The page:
Fitted Pirelli Angel ST, and a question - Kawasaki Versys Forum
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post #1 of 23 (permalink) Old 11-04-2010, 05:31 PM Thread Starter
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Fitted Pirelli Angel ST, and a question

Hi guys

Just fitted today on front and back the so talked about Pirelliīs Angel ST. Just rode a few dozen miles (still burning the initial rubber, so not going to loose my head on twisties before a couple hundred miles) so I really canīt feedback a lot, but first impression is so much more confortable.!

One thing puzzles me though.. the front type seems somehow to be mounted opposite way.! the arrows are correctly pointed, and with the angel facing forward it seems that the front tyre instead of pushing water away it pushes to the inside of the tyre itself.. in my head it makes no sense!

The back tyre is ok, seems pointed the right direction tu push water away!

photo sample:

http://www.motorcycle-usa.com/PhotoG...ST-Tire-15.jpg

can anyone clear me out on this..?

thks
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post #2 of 23 (permalink) Old 11-04-2010, 05:38 PM
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this has been the question hasn't it. I think a real tire expert is going to have to be consulted on this one. Until then, I think you should stay with the manufacture's direction arrow for now. Just my 2 cents.

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post #3 of 23 (permalink) Old 11-04-2010, 05:49 PM
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Unless you have two wheel drive it is pointed correctly. Picture yourself being towed by a car and you lock up the front wheel, which way is the dirt or water going to travel?
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post #4 of 23 (permalink) Old 11-04-2010, 05:51 PM
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Funny you should ask. Had mine installed at a local shop by the owner who is a former racer and has installed thousands of tires over many years. I had the same reaction and told him the front was on backwards. He gave me some cosmic answer about cutting though the rain to allow the rear to work better. What? Figured I better shut up and go with the flow(so to speak). Sorry, not much of an answer but the tires are awesome.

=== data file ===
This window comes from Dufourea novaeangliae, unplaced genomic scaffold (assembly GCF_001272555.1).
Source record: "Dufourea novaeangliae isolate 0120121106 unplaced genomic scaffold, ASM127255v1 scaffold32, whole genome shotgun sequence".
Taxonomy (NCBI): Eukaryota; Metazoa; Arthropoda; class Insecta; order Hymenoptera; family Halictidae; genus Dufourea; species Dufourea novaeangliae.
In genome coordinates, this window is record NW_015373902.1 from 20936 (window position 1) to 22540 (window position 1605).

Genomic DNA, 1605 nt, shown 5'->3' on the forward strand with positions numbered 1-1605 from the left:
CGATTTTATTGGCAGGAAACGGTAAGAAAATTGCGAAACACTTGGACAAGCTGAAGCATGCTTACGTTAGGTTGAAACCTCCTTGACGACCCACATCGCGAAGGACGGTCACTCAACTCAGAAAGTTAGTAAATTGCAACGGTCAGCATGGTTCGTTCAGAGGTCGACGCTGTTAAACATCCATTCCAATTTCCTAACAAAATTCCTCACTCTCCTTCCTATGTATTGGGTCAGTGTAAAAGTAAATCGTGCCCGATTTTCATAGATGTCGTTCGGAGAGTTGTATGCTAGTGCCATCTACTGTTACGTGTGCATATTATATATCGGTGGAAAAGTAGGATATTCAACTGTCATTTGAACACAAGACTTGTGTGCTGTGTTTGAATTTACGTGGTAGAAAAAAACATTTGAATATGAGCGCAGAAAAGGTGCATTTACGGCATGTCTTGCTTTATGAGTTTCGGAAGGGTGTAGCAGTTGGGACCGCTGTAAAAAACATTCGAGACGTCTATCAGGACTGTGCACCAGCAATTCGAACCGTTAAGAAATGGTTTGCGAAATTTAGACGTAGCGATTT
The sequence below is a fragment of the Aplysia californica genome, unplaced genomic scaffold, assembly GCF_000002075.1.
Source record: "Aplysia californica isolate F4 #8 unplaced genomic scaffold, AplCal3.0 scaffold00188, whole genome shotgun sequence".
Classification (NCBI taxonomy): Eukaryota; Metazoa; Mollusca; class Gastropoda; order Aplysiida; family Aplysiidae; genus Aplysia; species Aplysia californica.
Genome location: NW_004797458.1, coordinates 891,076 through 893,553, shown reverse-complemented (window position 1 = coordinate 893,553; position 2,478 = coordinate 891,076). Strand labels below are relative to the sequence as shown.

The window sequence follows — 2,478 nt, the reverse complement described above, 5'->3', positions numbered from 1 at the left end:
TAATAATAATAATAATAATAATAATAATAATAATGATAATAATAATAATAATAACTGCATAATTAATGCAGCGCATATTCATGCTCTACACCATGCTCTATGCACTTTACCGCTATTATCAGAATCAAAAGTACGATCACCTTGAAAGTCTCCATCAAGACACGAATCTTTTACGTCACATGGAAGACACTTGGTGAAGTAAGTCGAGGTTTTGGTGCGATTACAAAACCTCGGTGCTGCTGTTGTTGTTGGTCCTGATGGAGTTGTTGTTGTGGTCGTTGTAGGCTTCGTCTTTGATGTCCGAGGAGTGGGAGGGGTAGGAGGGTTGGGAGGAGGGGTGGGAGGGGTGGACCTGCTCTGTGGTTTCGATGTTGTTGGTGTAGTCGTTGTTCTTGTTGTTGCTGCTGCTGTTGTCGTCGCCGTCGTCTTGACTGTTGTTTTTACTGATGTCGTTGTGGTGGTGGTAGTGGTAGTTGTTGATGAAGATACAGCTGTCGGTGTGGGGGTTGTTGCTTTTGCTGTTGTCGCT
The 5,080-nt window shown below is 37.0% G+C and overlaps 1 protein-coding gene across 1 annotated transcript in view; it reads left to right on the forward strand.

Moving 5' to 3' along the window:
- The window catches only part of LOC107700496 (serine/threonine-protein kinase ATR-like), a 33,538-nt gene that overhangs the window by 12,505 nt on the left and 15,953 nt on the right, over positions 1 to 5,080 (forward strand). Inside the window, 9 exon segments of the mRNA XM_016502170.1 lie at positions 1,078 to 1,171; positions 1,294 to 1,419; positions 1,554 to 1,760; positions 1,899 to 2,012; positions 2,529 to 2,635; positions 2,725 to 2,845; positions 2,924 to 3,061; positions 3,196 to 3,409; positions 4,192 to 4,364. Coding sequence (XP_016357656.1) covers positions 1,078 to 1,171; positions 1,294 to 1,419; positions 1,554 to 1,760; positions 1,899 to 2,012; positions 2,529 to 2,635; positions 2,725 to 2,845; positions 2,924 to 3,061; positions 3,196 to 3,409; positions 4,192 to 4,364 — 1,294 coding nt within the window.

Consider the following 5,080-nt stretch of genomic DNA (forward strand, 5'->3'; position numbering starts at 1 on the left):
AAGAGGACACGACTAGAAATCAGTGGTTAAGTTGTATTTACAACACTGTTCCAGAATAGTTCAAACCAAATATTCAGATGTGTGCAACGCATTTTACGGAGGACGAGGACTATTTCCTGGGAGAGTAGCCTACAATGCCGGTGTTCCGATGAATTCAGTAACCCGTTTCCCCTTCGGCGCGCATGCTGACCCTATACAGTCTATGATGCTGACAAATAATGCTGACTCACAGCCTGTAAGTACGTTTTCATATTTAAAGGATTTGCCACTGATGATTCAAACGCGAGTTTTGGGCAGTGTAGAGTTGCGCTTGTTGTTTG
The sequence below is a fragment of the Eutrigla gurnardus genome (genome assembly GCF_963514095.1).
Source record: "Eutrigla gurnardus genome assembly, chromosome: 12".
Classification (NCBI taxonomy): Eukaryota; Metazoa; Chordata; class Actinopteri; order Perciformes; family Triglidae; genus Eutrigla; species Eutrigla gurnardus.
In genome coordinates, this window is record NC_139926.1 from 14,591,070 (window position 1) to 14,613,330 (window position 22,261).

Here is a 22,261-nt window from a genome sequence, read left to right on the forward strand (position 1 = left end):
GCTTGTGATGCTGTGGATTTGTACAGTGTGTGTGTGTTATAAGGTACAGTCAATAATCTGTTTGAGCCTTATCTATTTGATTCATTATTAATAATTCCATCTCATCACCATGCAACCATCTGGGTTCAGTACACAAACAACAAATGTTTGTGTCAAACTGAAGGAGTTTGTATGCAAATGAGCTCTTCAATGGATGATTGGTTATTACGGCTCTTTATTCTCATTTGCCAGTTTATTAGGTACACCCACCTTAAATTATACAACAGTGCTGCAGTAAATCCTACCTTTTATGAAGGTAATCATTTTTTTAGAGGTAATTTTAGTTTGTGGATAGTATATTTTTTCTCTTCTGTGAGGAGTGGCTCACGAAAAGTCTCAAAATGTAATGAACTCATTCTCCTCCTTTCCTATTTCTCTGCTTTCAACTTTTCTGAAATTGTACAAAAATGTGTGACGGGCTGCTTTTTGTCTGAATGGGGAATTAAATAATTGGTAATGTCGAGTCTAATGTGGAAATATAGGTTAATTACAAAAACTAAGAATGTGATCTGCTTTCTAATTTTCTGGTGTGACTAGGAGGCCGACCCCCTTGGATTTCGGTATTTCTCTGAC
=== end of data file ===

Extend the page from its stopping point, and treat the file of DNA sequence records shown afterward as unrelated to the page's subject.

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post #5 of 23 (permalink) Old 11-04-2010, 05:52 PM
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Quote:
Originally Posted by onewizard View Post
Unless you have two wheel drive it is pointed correctly. Picture yourself being towed by a car and you lock up the front wheel, which way is the dirt or water going to travel?
this is my thinking as well.
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post #6 of 23 (permalink) Old 11-04-2010, 05:55 PM
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I sent this question to Dunlop tires usa. I will let you know as soon as the reply back, if they do.

Donn
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post #7 of 23 (permalink) Old 11-04-2010, 11:18 PM Thread Starter
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Ok, so what I found out googleing the net is

1 - The inverted front tyre grooves was pioneered by avon in the late 80īs;
2 - traction in motorcycles is in the back and not in the front;
3 - car tyres science has not a lot in common with motorcycle tyres;
4 - The objective of front to back inverted grooves (ie pointing at each other and not pointing both at the front) is to allow the back to work better for traction, and the front to work better for braking;

The assumptions in this case does make sense.!

But for water dispersion on the front it doesnīt... if I think of it theoretically the front tyre grooves will be pushing water to the center area of the tyre, thus favouring aquaplaning ! then again if water dispersion on the front is irrelevant compared to braking, whatīs the sense of water dispersion grooves at all?

and then some more added confusion:

5 - Most of i.e. BMW cars have traction on the back and that does not necessarily means their front tyres will use inverted grooves opposing the back!

who am I of course to question some tyre manufacturers choices but.. mm... in my mind still have to be convinced with a few more understandably clear arguments.!